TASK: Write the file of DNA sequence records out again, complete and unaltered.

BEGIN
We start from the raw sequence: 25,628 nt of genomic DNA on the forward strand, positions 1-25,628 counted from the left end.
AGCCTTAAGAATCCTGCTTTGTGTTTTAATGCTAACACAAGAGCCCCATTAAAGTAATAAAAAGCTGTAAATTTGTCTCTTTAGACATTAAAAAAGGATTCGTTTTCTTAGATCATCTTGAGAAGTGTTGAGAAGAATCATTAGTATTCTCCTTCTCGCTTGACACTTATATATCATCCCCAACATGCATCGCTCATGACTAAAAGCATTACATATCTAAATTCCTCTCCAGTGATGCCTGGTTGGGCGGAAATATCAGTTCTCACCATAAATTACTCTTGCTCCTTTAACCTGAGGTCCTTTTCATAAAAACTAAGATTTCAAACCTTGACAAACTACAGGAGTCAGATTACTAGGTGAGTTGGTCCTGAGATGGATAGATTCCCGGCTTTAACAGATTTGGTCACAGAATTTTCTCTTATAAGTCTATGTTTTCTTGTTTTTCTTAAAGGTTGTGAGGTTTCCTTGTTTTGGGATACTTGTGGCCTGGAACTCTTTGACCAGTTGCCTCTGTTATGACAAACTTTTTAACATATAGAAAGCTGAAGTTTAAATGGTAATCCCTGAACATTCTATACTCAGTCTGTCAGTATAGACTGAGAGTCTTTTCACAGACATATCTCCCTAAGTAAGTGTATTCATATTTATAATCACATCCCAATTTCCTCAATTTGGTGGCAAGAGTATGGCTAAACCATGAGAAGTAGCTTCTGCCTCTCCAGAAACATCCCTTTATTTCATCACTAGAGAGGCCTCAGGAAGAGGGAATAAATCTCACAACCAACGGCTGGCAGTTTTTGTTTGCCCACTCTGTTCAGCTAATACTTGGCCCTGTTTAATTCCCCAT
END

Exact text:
We start from the raw sequence: 25,628 nt of genomic DNA on the forward strand, positions 1-25,628 counted from the left end.
AGCCTTAAGAATCCTGCTTTGTGTTTTAATGCTAACACAAGAGCCCCATTAAAGTAATAAAAAGCTGTAAATTTGTCTCTTTAGACATTAAAAAAGGATTCGTTTTCTTAGATCATCTTGAGAAGTGTTGAGAAGAATCATTAGTATTCTCCTTCTCGCTTGACACTTATATATCATCCCCAACATGCATCGCTCATGACTAAAAGCATTACATATCTAAATTCCTCTCCAGTGATGCCTGGTTGGGCGGAAATATCAGTTCTCACCATAAATTACTCTTGCTCCTTTAACCTGAGGTCCTTTTCATAAAAACTAAGATTTCAAACCTTGACAAACTACAGGAGTCAGATTACTAGGTGAGTTGGTCCTGAGATGGATAGATTCCCGGCTTTAACAGATTTGGTCACAGAATTTTCTCTTATAAGTCTATGTTTTCTTGTTTTTCTTAAAGGTTGTGAGGTTTCCTTGTTTTGGGATACTTGTGGCCTGGAACTCTTTGACCAGTTGCCTCTGTTATGACAAACTTTTTAACATATAGAAAGCTGAAGTTTAAATGGTAATCCCTGAACATTCTATACTCAGTCTGTCAGTATAGACTGAGAGTCTTTTCACAGACATATCTCCCTAAGTAAGTGTATTCATATTTATAATCACATCCCAATTTCCTCAATTTGGTGGCAAGAGTATGGCTAAACCATGAGAAGTAGCTTCTGCCTCTCCAGAAACATCCCTTTATTTCATCACTAGAGAGGCCTCAGGAAGAGGGAATAAATCTCACAACCAACGGCTGGCAGTTTTTGTTTGCCCACTCTGTTCAGCTAATACTTGGCCCTGTTTAATTCCCCAT